For the next 700 years the Janakezans ruled the lands around the Shauyen Sea, trading their fine wines, horses and hounds for Gabakaruan gems. The harbor-city of Yakaba was their greatest center of commerce. However, the native people never forgot how Lord Banhak had seized their lands, and there were frequent uprisings within the empire.

The Janakezans defeated the kingdom of Maeon in 585 EA, burning down its crown city, Sanoam. The last survivor of the Maeon royal family was Prince Chayen Beva, who fled to Danyubao for sanctuary. He begged Liralian to free his homeland, and in the end she agreed, for she mistakenly believed that he would grant his allegiance to her.

Chayen’s victories inspired Janakeza’s other subject peoples to revolt. In 610 EA, his sons marched into the crumbling heartland of the empire, seized the crown city and slaughtered its nobility. Thousands more were massacred as the great cities of the west were sacked by rebels. Liralian was horrified by the carnage, while Ruzenathra was furious at the fall of her empire.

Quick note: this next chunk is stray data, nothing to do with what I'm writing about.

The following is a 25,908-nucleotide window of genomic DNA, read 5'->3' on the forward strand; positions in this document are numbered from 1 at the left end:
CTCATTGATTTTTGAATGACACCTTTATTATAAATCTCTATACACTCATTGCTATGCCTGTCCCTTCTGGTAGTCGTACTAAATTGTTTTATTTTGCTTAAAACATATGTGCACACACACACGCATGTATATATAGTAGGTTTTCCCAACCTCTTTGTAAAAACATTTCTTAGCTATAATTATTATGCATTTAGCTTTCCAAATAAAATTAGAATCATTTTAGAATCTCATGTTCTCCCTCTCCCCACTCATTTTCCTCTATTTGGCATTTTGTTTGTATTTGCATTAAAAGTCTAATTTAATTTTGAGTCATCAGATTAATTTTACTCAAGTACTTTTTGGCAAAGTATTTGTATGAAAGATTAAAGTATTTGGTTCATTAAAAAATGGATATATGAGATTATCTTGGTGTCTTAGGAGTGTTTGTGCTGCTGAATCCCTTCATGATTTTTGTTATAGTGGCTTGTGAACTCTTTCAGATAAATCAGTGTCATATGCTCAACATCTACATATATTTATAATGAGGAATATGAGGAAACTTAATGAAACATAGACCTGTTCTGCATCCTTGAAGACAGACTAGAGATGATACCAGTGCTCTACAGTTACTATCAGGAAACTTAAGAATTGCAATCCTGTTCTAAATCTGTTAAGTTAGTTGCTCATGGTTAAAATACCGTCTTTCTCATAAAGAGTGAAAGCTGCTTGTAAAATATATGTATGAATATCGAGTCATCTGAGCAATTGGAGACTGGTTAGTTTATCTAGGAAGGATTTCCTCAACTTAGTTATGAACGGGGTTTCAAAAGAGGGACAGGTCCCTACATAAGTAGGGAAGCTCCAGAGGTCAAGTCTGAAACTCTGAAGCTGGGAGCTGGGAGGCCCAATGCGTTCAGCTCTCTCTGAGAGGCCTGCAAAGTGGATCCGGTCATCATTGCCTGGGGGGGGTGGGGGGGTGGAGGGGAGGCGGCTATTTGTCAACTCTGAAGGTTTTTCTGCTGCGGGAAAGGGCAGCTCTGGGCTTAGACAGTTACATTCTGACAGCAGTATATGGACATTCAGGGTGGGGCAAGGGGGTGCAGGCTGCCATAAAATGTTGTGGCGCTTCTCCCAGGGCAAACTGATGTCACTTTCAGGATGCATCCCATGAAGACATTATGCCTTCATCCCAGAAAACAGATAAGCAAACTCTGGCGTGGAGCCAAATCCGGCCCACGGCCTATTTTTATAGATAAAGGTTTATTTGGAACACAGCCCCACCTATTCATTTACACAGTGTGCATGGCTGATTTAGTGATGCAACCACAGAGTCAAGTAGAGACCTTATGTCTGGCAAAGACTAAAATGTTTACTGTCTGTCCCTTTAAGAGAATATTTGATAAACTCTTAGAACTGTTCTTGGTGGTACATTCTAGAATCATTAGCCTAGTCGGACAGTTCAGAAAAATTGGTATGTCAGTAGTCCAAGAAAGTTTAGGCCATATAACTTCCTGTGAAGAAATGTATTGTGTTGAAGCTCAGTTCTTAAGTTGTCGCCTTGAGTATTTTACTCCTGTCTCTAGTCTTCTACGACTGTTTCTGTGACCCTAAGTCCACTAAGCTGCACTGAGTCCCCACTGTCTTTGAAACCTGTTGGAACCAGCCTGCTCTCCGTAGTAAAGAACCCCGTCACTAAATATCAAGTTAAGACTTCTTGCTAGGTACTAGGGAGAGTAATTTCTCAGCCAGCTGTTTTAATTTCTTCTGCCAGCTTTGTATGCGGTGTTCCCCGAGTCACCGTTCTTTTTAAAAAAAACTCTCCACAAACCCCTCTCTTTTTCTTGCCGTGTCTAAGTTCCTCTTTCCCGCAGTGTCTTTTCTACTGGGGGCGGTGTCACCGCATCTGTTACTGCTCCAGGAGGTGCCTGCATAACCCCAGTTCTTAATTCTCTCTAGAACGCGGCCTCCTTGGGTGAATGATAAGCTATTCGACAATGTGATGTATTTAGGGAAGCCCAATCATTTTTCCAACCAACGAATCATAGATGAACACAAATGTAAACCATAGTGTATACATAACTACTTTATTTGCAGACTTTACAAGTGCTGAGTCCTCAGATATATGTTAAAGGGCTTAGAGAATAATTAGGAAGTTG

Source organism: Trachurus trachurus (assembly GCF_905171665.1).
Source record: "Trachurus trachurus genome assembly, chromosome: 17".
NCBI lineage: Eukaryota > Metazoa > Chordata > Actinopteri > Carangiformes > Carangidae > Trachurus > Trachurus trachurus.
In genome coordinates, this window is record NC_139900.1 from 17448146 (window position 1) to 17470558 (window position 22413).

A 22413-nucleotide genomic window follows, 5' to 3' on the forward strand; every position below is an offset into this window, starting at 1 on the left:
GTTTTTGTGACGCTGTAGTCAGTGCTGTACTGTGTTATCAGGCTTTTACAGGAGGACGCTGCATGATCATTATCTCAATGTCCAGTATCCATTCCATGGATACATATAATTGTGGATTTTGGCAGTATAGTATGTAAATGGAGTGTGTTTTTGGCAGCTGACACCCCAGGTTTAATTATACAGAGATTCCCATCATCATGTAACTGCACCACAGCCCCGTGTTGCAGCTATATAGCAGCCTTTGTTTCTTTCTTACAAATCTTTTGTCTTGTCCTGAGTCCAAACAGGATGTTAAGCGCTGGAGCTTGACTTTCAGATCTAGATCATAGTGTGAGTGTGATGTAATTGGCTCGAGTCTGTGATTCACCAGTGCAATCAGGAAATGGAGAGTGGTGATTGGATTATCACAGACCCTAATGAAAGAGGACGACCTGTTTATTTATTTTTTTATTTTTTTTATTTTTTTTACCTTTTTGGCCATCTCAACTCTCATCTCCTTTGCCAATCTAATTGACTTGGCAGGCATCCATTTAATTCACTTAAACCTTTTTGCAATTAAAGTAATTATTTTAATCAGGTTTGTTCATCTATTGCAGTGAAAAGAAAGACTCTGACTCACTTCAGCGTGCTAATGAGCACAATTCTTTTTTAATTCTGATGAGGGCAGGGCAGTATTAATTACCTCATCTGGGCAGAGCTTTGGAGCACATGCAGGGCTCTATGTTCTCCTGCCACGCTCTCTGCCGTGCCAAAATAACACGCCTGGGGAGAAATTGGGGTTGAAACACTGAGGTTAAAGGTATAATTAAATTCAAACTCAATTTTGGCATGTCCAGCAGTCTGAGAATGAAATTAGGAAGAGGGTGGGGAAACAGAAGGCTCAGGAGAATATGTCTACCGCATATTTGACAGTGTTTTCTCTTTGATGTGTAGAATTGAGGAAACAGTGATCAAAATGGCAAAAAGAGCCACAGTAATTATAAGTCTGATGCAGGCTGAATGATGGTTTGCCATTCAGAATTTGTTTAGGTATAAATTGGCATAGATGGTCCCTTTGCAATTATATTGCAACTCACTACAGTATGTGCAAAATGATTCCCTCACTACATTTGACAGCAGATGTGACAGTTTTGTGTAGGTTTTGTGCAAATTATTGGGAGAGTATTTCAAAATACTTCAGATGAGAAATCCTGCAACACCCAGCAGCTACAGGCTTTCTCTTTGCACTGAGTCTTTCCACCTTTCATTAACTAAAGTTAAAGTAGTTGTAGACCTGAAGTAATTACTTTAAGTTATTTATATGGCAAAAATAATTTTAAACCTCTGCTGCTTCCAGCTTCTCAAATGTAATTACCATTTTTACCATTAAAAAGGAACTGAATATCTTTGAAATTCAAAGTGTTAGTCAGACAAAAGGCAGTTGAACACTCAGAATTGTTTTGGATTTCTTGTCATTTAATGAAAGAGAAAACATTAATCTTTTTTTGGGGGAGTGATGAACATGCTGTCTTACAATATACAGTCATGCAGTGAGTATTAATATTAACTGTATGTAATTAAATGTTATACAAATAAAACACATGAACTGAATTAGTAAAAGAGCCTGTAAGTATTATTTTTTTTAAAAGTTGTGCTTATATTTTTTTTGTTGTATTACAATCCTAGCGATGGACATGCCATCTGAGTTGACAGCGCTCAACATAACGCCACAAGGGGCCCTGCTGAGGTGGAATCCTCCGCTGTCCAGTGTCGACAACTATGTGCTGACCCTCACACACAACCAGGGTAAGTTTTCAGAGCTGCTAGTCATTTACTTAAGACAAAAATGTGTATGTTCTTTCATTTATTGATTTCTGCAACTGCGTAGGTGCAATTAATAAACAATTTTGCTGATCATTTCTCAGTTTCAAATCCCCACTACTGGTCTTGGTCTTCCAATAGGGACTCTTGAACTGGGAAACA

The Tuyaz-Oan Empire

In 982 EA, Liralian came to rule her own empire, Tuyaz-Oa. It was founded by her mortal beloved, Farauquan Ghaz Ahzaya, who united the lands of Bakoqua, Hatsiaka, Jaruona, Caruak and Danyubao with the aid of his brother, Raquias. The cities of inland Razurea had been in decline since the 7th century, as the northern gold mines became exhausted, drought afflicted the cattle-herding plainsmen and the Iyuan lost its importance as a trade-route. However, they now began to revive.

When the ambitious ruler of Tan Anguha invaded Nawoyaz – a kingdom on Tuyaz-Oa’s border – its people turned to Liralian for help. Seeing that he could not withstand her armies, the Tan Anguhan king Songatya promised his allegiance to the Vanotaquan empire. The result was a long and harrowing war.

Both Nawoyaz and Tan Anguha became provinces of Tuyaz-Oa in the end, but King Songatya fled to the Gahuzan islands, where he raised a fresh army to reconquer his homeland. After years of brutal fighting, Tuyaz-Oa emerged triumphant again. Its influence spread across the devastated Gahuzan islands, from Wayaiqua to Gaowath, where it clashed with the Ukuzechan fleet.